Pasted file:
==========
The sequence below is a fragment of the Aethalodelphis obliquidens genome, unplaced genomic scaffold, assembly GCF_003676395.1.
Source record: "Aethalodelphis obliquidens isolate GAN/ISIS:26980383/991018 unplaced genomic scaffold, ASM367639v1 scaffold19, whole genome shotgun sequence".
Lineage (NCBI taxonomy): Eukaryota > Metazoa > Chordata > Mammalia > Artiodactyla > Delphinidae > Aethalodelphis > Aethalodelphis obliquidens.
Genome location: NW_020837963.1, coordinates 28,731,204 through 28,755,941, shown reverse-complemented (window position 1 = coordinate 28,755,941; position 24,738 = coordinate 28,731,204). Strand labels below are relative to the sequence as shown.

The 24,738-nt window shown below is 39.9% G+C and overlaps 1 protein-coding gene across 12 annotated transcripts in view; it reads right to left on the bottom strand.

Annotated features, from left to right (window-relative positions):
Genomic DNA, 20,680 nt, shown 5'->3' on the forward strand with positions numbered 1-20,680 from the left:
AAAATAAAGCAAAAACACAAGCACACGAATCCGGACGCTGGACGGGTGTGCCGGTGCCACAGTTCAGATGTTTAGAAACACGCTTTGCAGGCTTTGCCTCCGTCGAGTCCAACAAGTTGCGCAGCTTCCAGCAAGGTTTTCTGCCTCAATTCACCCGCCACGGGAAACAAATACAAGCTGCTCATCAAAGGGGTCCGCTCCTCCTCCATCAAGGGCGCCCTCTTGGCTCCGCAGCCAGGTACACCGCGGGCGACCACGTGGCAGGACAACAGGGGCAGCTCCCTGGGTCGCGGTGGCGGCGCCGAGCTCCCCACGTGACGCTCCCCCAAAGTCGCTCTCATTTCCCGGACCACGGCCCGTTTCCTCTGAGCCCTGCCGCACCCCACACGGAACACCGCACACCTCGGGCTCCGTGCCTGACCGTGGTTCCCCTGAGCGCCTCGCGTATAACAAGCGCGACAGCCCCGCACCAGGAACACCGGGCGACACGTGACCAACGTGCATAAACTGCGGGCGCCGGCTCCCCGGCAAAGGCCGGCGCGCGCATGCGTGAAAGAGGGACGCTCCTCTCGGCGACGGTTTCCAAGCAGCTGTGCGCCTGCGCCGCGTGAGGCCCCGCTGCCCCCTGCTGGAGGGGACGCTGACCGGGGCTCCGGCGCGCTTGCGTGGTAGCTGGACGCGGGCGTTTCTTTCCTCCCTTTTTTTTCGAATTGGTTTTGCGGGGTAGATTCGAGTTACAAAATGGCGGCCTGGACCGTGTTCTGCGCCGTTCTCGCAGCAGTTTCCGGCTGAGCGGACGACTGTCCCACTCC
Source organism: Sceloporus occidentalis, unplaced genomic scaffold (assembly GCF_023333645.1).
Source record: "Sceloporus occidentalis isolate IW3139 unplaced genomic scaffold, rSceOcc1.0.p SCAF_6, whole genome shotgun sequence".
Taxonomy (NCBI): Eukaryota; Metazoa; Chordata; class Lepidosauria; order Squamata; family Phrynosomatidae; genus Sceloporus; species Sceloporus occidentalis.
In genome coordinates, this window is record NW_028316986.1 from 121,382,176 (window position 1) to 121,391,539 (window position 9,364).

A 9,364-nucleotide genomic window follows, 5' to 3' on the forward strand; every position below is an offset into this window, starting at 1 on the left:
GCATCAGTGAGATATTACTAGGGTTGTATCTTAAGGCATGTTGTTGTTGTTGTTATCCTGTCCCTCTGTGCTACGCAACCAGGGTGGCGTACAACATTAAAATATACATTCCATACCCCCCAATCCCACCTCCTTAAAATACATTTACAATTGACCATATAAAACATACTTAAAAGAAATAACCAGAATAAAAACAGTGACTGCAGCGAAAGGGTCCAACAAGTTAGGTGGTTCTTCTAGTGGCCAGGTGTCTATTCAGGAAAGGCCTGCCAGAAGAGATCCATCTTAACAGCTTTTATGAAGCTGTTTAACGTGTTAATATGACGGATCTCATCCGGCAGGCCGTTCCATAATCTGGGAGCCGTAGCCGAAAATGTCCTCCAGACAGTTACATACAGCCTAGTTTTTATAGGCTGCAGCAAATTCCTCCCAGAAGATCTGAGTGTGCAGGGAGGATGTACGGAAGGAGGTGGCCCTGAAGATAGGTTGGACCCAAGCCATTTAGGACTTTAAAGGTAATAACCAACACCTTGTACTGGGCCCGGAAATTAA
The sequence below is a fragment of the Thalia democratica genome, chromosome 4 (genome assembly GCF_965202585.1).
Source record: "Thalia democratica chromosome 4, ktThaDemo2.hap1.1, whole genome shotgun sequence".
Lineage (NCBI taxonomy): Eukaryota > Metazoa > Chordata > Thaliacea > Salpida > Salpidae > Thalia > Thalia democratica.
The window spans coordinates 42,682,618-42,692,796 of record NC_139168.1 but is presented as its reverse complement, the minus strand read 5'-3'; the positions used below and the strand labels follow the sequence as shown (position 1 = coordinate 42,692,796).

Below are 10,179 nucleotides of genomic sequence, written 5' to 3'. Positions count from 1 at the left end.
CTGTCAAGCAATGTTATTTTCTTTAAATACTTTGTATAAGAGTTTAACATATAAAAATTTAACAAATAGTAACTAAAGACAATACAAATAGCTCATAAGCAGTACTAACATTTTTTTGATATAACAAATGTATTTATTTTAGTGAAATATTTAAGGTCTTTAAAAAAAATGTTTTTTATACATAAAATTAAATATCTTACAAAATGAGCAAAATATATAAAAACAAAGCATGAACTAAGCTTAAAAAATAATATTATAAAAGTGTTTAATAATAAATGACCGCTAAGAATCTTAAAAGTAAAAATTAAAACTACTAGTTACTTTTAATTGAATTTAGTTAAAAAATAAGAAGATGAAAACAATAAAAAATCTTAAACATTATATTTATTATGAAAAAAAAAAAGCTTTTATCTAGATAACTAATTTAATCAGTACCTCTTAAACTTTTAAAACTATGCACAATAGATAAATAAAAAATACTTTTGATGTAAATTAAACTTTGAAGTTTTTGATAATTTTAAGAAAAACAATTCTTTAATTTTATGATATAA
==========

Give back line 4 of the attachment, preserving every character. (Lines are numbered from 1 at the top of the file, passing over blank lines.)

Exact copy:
Genome location: NW_020837963.1, coordinates 28,731,204 through 28,755,941, shown reverse-complemented (window position 1 = coordinate 28,755,941; position 24,738 = coordinate 28,731,204). Strand labels below are relative to the sequence as shown.